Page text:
Structural semantics enables the computation of dependencies and thus the computation of long-range effects of changes. That is, local changes respecting dependency relations can be automatically propagated and adapted. Equality theory, on the other hand, enables to reduce conflicts at all, in a sense, where are no changes there could be no conflicts. That is, changes respecting equivalence relations are no changes in this sense and do not have to be propagated and merged, respectively.
So, eventually to reduce conflicts in and ease collaborative work-flow processes we have to clarify (on the conceptual level) and formalize (on the technical level) the conceptualities “dependency”, “dependency types”, “change types”, and “propagation” w.r.t. respective equality theories. In my PhD thesis I am currently working on both the conceptual and technical level to end up w/ a general management of change methodology. As a proof of concept in the application area of collaborative authoring processes I use my prototype system locutor.
Transfered from Sundries of Anything posted by Jochem Liem
I met Normen during the poster session at KI2006 while he was explaining Christine about his research. Basically, he uses a structured markup language (in this case LaTeX) to describe the “logical” structure of parts of the document (called infoms).
Currently, an ontology about types of infoms and their relations developed in a European project is used, but custom ontologies can be used to structure documents.
Structuring the document using the infom types defined in the ontology should allow versioning as the changes to infoms (and their relations to other infoms) are formally defined.
I did not really understand why the killer application for structured documents would be versioning, and argued that there are other applications which seem at least as sexy.
1. Collaboration. The infoms could describe the flow of an argument. When writing papers together, the changed infoms could be highlighted. Metadata (data about the changes) could be added to describe why the infom was changed. This seems like something which would be extremely handy to use. Because you structure your content using infoms, the purpose of specific parts of text is also made explicit. This makes it far easier for co-authors to understand the reasoning of the author. Collaboration is a topic which fits in the AIED conference series.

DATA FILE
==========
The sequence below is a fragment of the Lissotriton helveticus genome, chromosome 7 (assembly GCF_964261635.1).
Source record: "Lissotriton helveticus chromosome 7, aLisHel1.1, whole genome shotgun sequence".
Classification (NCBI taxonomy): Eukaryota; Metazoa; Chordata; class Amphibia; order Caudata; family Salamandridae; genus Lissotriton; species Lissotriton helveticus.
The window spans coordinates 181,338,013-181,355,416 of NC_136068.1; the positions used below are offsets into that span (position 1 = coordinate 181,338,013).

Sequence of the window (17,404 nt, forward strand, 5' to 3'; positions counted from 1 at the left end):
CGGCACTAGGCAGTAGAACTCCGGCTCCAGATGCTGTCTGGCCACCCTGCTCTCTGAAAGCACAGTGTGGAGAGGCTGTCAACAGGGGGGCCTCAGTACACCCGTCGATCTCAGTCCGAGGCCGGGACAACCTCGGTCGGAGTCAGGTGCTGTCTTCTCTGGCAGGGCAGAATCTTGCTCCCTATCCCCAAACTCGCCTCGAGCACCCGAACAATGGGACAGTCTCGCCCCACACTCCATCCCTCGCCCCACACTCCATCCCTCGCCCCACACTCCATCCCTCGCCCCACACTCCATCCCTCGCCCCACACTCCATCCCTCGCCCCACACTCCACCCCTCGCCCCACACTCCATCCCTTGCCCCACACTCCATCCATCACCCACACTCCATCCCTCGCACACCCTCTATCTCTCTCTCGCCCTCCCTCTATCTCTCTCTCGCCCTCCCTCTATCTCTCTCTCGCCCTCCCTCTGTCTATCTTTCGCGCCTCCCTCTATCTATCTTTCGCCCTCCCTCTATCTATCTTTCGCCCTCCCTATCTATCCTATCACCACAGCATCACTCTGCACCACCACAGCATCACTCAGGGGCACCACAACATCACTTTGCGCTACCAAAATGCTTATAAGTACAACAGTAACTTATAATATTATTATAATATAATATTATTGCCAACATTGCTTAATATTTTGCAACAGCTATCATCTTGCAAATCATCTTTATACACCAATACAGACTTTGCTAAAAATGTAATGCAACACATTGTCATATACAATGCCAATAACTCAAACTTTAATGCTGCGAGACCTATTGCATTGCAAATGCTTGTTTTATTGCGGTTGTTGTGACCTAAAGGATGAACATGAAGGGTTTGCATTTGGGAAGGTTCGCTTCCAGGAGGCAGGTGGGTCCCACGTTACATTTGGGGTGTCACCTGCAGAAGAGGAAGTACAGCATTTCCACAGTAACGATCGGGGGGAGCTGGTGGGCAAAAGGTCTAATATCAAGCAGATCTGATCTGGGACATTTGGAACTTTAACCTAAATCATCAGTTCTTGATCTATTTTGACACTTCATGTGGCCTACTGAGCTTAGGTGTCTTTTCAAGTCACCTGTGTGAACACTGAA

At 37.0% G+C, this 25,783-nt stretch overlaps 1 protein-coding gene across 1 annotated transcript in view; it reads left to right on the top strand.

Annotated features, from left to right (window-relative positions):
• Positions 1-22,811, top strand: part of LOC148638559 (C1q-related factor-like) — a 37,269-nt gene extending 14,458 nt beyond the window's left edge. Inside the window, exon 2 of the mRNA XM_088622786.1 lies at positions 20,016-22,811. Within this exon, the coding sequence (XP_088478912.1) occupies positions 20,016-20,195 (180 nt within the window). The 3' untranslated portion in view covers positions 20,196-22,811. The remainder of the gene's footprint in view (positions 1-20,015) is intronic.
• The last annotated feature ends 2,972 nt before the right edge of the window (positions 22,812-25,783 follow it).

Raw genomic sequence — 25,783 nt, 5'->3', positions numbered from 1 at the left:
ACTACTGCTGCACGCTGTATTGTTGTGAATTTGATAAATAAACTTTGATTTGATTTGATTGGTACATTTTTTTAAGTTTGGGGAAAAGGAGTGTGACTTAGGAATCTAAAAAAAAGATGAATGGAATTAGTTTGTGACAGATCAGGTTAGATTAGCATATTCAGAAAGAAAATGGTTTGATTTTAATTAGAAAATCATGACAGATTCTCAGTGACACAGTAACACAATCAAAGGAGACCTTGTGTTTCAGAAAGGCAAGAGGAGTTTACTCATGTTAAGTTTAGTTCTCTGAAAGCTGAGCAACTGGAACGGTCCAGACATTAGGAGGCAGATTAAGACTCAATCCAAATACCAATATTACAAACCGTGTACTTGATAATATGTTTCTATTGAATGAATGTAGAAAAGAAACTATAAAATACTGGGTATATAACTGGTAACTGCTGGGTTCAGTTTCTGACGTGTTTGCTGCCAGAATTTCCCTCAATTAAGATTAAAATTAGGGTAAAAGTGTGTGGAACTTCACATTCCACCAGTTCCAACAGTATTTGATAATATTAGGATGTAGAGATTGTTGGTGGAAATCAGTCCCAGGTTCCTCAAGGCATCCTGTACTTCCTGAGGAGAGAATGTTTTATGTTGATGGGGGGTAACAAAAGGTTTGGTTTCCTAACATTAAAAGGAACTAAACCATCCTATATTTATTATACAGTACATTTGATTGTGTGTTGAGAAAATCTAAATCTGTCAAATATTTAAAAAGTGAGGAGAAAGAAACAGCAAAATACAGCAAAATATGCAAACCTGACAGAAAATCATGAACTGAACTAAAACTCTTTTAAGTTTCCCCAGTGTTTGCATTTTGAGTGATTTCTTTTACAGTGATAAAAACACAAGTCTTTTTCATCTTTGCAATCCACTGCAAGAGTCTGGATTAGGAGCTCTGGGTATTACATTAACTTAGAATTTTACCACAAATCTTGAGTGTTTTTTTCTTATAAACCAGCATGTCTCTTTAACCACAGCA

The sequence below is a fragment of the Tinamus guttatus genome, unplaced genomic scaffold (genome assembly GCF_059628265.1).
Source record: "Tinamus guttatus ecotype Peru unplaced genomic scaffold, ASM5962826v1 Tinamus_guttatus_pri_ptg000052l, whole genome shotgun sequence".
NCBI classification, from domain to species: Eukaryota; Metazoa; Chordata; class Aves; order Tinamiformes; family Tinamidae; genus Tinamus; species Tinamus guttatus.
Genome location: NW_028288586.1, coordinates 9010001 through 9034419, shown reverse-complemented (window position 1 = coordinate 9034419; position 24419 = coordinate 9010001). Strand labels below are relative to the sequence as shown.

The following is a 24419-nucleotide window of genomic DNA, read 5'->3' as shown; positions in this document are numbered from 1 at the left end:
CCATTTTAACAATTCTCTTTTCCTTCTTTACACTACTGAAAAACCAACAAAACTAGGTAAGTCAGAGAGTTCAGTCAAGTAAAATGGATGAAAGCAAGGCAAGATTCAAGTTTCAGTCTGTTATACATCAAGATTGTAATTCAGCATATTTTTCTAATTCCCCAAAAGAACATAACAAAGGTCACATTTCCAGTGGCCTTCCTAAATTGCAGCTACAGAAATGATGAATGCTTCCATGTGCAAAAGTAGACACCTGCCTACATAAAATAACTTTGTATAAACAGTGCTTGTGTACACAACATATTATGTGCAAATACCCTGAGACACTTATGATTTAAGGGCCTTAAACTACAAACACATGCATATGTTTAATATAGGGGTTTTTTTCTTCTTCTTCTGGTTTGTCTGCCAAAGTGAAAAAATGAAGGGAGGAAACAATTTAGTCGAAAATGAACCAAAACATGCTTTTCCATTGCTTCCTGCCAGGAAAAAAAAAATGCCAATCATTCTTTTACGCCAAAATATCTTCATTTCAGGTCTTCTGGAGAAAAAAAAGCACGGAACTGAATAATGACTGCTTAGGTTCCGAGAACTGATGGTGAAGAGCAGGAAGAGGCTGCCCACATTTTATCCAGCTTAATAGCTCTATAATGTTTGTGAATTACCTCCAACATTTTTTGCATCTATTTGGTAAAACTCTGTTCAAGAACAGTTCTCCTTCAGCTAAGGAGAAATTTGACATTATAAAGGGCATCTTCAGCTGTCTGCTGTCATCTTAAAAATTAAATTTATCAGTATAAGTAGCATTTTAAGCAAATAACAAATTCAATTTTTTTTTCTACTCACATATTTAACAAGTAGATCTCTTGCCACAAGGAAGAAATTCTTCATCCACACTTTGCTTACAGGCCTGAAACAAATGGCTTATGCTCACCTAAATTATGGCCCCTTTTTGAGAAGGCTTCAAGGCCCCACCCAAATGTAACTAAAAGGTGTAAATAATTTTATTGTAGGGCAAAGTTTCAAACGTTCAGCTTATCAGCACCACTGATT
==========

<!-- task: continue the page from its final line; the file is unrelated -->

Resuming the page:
2. Text analysis, suggesting improvements. If the structure of a document in terms of content is known, it is probably possible to say something about the flow of the document. For example, if support for a statement is extremely far away of the statement itself, the document probably has to be restructured. If the knowledge about the document is good, you might even suggest where certain infoms have to be placed.
3. Text editing on a meta-level. It might be possible for a perfectly annotated document to be restructured. For example, the text could be visualised using boxes for the infoms, en arrows for the relations between them. Changing the infoms on the screen also changes their position in the document. This way the flow of a document (an argumentation for example) can be changed on a meta-level. Visualising these relations makes it intuitive for the user whether his new flow of infoms makes sense.
Somehow, I think this kind of research also fits in the semantic web vision. By structuring documents you might be able to make them machine accessible. Currently, it is not clear how text-documents and ontologies should be integrated. We have markup languages like XHTML for text and ontology languages like OWL for concepts, but they each serve a different purpose. So, how do we use the semantic web accomplishments to annotate text document in such a way they can be used by semantic search/service discovery/brokering/etc?
Solving these problems is probably worth multiple PhD’s. Normen, from what I’ve written, have I understood what you are working on? Also, please let us know when we can use your work. ;P
I must confess that I’m still using locutor and Subversion in parallel. While that could mean that I do not entirely trust locutor, it also opens my eyes for little differences between both systems. For example, I requested a status report of a working copy, both with Subversion and with locutor:
~/svn/kwarc.eecs/www/projects/swim$ svn st
~/svn/kwarc.eecs/www/projects/swim$ loc st
I like locutor’s order (first subdirectories, then files) much better, as files in the current directory can easily be overlooked in Subversion’s summary.
Being used to Subversion’s command-line client svn, I don’t want to always type locutor on the command line. Therefore, I created an alias in my shell configuration (e.g. ~/.bashrc):
This assumes that locutor is in the PATH. In my case, I have a directory ~/tools/locutor in the PATH, which is a symbolic link to ~/tools/locutor-<version>. That makes it easier to install new versions and, just in case they should be buggy (which so far has never occurred to me ), switch back to an older version.
I’ve been using locutor around the clock during the last four days of our EU proposal. Well, to be honest, that almost drove our coordinator crazy and, looking back, I do have to admit that it was quite risky to use a young system like locutor when every second counts. Especially, since after installing locutor my SVN version was out-of-date and I couldn’t easily switch back to it.
Nevertheless, besides to little bugs (which will be fixed in the next version), I did not experience any difficulties using the new system. From the installation until the last commit of the proposal, locutor has been working smoothly and reliable. I am looking forward to try out more features. So – keep it coming :0)